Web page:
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I honestly don’t comprehend how people can watch the coronavirus press briefings every day from start to finish. I do watch from time to time. After all, I work in the field of journalism, and Donald Trump is the President of the United States.
For the most part, however, the briefings play out the same way. Trump steps up the podium and reads from a sheet of talking points in a monotone voice as if it’s the first time he laid eyes on the document (and according to some reporting, that’s true). He gives time to the experts to say something intelligent before getting to his favorite part: getting into pissing matches with the White House press corps.
Look, I am not going to get into a thing about the press corps vs. Trump and which side is worse. That’s like Kramer refusing to wear an AIDS ribbon while still supporting the fight against AIDS.
All I know is, I never learn anything from watching it. The one Masterclass I paid for was Bob Woodward’s, and say what you want about the man, but he’s one of the best in this business and it was the Watergate story that first got me interested in journalism. Woodward said press briefings where reporters shout questions at the president (or a mayor - he was speaking of briefings in general and not Trump) is not journalism. He said journalism is taking something and understanding it in a comprehensive way. While thinking and writing this, I found a tweet where I recorded that clip:
I’m sure many in the press corps would take exception to Woodward’s comments, but he’s not wrong. When the story becomes about one of the reporters, as is often the case, what good does that do for the public? When social media and cable news is dominated by stories of how one of the reporters bravely defied the president, battling him, and breathlessly saying, “Oh, it was such a wonderful display of journalism,” it’s easy to build an image in your head of Woodward visibly wincing.
Naturally, Trump in his bottomless pit of callowness believes the press briefings show him coming off well. Somehow, he equates ratings with performance. That’s like saying Nickelback is a great band because they managed to get millions of people to buy their shitty records.
The truth is, Trump’s getting hammered in the polls and his press briefings have no doubt contributed to the mess. Trump tweeted this over the weekend:
That’s a spin signal. Is it any surprise he says this the day after Axios reported he will cut the daily briefings? This is an old favorite from the Trump playbook. He often inflates his importance. When he doesn’t get named Time’s Person of the Year he tweets he was “asked” but refused (Time doesn’t ask). When criticized by someone he claims the person “begged” him for a position in the administration or an appointment and Trump refused. What better way to spin the reduction of coronavirus briefings than to claim he did it for the benefit of the press?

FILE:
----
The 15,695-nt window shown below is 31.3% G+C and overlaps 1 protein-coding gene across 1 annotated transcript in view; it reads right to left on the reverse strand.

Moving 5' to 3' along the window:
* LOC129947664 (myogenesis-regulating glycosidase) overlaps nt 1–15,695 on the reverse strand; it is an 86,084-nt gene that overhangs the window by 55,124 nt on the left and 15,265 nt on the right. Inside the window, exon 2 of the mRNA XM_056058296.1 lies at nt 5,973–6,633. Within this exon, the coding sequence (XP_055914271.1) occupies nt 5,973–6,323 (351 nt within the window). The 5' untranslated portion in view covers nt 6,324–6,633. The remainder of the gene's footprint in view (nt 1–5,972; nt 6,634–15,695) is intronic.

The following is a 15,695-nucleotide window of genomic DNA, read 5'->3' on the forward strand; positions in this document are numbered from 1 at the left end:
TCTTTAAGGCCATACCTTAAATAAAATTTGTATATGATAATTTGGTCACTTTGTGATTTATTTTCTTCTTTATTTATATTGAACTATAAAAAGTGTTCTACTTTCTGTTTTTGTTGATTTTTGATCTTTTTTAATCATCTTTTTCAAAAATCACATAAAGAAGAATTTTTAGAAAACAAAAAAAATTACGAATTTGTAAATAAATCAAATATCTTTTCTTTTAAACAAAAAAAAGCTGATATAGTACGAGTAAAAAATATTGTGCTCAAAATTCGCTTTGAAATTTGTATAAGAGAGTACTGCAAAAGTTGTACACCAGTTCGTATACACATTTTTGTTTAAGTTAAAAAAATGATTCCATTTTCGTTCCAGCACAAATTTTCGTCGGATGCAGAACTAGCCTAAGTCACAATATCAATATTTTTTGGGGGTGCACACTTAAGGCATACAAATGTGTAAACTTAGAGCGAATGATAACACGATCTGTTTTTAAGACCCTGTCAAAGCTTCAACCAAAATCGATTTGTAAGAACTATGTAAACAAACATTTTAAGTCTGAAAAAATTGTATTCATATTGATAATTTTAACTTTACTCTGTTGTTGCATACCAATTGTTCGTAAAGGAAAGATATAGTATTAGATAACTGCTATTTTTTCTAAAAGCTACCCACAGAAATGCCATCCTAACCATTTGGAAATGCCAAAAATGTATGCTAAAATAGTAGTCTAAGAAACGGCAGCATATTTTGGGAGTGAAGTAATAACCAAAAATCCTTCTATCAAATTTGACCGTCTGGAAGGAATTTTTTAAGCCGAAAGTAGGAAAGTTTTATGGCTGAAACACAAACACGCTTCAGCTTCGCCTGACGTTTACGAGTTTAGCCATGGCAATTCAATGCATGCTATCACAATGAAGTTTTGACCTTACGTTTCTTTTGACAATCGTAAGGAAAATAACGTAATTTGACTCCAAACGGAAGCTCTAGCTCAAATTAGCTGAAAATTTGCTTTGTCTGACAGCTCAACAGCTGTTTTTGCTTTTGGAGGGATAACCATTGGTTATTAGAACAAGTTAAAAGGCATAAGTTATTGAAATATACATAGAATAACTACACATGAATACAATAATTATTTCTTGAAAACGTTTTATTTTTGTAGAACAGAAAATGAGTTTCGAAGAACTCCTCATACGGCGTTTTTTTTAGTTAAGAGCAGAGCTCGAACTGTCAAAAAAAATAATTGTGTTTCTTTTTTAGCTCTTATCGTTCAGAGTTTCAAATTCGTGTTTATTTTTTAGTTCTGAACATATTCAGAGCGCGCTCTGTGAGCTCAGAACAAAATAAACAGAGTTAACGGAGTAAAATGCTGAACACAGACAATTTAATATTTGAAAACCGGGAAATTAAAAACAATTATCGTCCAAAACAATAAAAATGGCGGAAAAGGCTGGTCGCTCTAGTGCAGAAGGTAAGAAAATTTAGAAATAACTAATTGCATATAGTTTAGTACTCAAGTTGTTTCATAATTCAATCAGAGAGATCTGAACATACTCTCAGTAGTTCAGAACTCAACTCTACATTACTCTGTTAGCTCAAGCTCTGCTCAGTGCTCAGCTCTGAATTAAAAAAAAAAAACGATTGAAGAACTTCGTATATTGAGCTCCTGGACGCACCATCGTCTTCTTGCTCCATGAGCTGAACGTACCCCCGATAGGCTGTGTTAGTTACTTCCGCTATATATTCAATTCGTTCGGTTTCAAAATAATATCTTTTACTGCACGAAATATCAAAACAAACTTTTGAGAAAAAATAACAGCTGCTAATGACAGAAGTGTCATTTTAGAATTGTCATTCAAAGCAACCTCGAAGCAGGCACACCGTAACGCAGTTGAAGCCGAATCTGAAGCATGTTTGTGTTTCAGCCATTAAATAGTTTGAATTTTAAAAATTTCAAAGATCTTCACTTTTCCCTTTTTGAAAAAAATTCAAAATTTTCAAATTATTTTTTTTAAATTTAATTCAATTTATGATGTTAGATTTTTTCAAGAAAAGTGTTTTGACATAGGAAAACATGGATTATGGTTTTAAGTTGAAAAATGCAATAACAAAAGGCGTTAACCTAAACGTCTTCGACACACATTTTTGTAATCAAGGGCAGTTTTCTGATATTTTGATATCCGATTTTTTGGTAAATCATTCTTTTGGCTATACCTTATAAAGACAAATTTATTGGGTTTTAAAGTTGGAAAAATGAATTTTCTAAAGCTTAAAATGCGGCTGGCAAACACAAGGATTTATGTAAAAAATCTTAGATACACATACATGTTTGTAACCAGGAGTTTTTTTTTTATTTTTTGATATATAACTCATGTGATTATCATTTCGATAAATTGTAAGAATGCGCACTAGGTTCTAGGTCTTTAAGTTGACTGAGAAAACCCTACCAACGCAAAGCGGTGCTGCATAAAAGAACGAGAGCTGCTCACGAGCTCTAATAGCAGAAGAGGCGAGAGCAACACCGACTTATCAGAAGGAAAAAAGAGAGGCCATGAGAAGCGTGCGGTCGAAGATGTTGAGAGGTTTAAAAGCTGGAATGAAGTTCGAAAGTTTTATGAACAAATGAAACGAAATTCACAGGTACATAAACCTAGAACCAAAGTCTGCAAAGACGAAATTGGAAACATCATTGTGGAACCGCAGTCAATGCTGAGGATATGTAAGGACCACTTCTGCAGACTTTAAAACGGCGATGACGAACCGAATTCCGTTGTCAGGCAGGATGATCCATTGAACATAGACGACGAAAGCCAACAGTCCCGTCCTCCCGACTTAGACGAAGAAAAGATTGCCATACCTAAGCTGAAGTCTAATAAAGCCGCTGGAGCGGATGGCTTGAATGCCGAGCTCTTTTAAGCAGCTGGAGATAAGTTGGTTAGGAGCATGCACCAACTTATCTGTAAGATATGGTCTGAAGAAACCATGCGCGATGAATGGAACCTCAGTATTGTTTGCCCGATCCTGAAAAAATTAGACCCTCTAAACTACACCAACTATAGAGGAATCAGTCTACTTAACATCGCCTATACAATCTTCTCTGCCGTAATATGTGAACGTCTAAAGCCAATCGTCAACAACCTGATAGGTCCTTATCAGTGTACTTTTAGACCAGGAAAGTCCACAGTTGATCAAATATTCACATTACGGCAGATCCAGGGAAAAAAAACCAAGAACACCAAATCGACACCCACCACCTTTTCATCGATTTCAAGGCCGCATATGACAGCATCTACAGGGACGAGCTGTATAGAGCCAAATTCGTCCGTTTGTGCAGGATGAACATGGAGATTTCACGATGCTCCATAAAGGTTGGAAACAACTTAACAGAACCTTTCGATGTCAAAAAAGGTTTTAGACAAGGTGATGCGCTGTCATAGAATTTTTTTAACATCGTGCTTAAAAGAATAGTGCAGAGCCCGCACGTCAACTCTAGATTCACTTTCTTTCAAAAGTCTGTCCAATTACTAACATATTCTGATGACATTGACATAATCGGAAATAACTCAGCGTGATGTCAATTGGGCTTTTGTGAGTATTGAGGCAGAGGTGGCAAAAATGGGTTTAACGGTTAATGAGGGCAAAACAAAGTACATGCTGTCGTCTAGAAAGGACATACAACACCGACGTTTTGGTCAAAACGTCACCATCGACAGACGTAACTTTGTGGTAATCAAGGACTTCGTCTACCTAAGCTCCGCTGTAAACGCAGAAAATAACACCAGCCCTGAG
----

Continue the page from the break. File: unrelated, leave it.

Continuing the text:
The briefings have only managed to accomplish four things:
Give fact-checkers a lot of material
Provide members of the press to inflate their self-importance
Show just how incapable Trump is at doing his job
Give fanatical Trump supporters the means to advance more of their conspiracies:
“Lunatics.” Talk about a lack of self-awareness.
In any event, I think it’s a good idea for the press briefings to come to a close as it provides the public with nothing beneficial.
Look for a feature in next week’s Washington Examiner mag about the press’ malfeasance covering the sexual assault allegation made against presumptive Democratic presidential nominee Joe Biden. As it stands, not a single media outlet has asked him about the allegation, allowing his campaign to call his accuser, Tara Reade, a liar in prepared statements.
I planned on going more into depth on that in this newsletter but will let that feature discuss the issue in-depth.
Hey, so instead of more politics, here are some photos that I’ve made over the years (and a few as early as two weeks ago) that I was messing around this weekend. Enjoy!